Several months ago, I shared a story with my online community that really touched a nerve. It had to do with what I learned about myself while waiting to have a repair done at my house. It's funny how, if you pay attention, important life lessons show up in the simplest ways. Here's what happened to me.
On a particularly hot spring day, I decided to try the air-conditioning system in our new home -- only to discover it didn't work. I contacted the company and learned it would take a few days for someone to come investigate the problem. No sooner did I hang up the phone than I began ruminating about what might be wrong. The unit was probably defective, I thought. Maybe a water line broke inside a wall and they'd have to tear out the plaster. Worse, they might have improperly installed the whole system when we built the house. Talk about a worst-case scenario.
Three days later, I watched the repairman pull a broken seal off an outside line; I was thrilled to hear the problem was minor. Then it hit me: Why had I been so pessimistic? Why hadn't the prospect of an easy outcome ever crossed my mind?
As I shared with my friends online, the experience revealed an inconsistency I hadn't noticed before. When facing big challenges in my life, the ones with the most transformative potential, I'm always inclined to expect positive results. But this bout with air-conditioning problems prompted me to start paying pay closer attention to how I handle the little challenges -- the projects, chores, inconveniences, and small setbacks we all face every day. In these cases, I came to realize, I often expect things to be difficult.
Of course, it's not always easy to step back and picture a simple solution. Like me, you've probably found yourself recasting a relatively straightforward task as a "huge problem." This kind of thinking crops up in countless ways. You might agonize for days over the thought of creating a family budget to cut spending and reduce debt, for instance. You imagine having to set up complicated Excel spreadsheets, hunting around for a year's worth of bills, or spending hours at your desk. When you finally sit down to get it done, however, you find it takes a short amount of focused time -- and you actually feel much better after doing it, knowing that you've now charted a course forward.
No corner of life is off-limits to a pessimistic mind-set. As an example, my colleague Bill, a professional speaker, used to become anxiety-ridden before new presentations, worrying about needing to do hours of research to find just the right words. "Invariably, though, the outline would flow out of me within minutes," Bill told me. "Once I realized that, I could finally let go of my false way of thinking." As he discovered, our thoughts create either suffering or salvation. By shedding the negative outlook, we set ourselves free.
Blue Skies Ahead
What's the cost of expecting things to be hard? It's higher than a night of lost sleep or an afternoon of stress and anxiety. Perhaps you dream of leaving your boring job to pursue your love of interior design yet erroneously believe it will take years of training just to get started. You may be robbing yourself of a vital opportunity. Likewise, if you stay in a loveless marriage for fear of a nightmare divorce, you may never come to experience the joy and intimacy of having a true connection with someone you love.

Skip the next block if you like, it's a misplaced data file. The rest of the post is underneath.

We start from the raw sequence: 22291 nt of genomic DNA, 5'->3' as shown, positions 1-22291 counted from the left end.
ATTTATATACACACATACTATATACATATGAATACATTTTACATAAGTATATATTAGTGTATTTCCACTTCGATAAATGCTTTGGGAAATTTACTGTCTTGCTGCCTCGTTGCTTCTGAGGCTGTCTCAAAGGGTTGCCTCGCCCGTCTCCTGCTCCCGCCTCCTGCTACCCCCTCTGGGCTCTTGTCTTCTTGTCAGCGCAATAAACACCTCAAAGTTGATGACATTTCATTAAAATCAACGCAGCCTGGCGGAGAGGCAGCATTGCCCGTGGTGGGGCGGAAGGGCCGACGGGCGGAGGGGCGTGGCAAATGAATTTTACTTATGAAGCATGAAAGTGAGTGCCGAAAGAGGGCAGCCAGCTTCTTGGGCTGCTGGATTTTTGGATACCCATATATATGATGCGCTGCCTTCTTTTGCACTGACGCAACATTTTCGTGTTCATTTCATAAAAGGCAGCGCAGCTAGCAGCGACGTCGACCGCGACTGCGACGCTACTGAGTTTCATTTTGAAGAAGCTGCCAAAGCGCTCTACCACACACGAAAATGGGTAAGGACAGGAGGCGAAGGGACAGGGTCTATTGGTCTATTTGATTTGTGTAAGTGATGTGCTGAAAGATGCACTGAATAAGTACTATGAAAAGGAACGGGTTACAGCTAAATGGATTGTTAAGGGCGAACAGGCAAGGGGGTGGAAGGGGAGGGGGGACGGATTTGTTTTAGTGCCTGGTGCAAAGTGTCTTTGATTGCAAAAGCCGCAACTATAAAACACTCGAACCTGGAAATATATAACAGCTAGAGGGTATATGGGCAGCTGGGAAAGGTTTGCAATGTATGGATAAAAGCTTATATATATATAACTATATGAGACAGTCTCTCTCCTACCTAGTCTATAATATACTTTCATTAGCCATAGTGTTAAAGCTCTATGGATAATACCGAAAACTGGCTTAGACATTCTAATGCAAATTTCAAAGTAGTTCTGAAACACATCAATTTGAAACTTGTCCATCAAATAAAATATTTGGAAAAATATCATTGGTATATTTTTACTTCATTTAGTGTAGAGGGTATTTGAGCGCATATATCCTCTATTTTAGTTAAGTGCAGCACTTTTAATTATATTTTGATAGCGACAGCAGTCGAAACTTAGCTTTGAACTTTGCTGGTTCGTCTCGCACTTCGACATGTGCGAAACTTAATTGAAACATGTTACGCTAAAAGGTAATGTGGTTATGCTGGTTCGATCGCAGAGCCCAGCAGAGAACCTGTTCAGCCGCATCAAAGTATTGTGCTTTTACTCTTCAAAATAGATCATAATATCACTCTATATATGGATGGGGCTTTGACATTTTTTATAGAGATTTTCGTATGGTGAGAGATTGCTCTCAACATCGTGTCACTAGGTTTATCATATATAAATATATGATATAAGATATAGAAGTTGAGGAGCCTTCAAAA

There's nothing wrong with considering the potential pitfalls of your current situation -- for a little while. It's smart to anticipate and plan for how you'll handle a given obstacle. But endlessly stewing over what might go wrong often proves more than unproductive. It can actually set you up for the very thing you fear the most.
Think of it this way: When you visualize a negative outcome, you approach things differently. You operate, ironically, in a way that supports the result you most want to avoid. Say it's time to ask your boss for a raise, and rather than expect a positive exchange, you focus on all the reasons why she won't come through with the money. Overwhelmed by this thought, you procrastinate setting up a meeting, neglect to do the necessary homework that would prove why you're deserving of more money, and show up in her office projecting a lack of confidence (thereby limiting your ability to ask directly for what you need). Had you imagined "easy" in preparing for your request, you may have communicated your needs in a more professional, self-assured way -- and netted a better result in the end.
When we learn to visualize or anticipate a simple solution to a problem or imagine that a task will go easier than planned, we give ourselves a better shot at having a positive experience (whether or not it turns out to be easy). It's as if our hopeful expectation opens our minds to the people, information, and tools we hadn't seen before. Not only that, but a good attitude serves us well should things get a little challenging. It's definitely worked for me. Becoming aware of my tendency to expect the worst was all I needed to cross over to easy street.
How about you? Are you ready to take the easy way out?
Turn That Frown...
Transform pessimistic thinking with these key steps.
1. Choose a situation that concerns you and create an intention statement that supports easy: "I will easily transform my cluttered home into a beautiful space to entertain loved ones," or "I enjoy putting money away each month toward a safe and secure retirement."
2. Focus on the positive. When your mind wanders back to the worst-case scenario, quietly repeat your intention until you feel centered and restored.
3. Take one step now that supports a happy outcome to the issue at hand. Note when things do go smoothly as you progress toward your goal.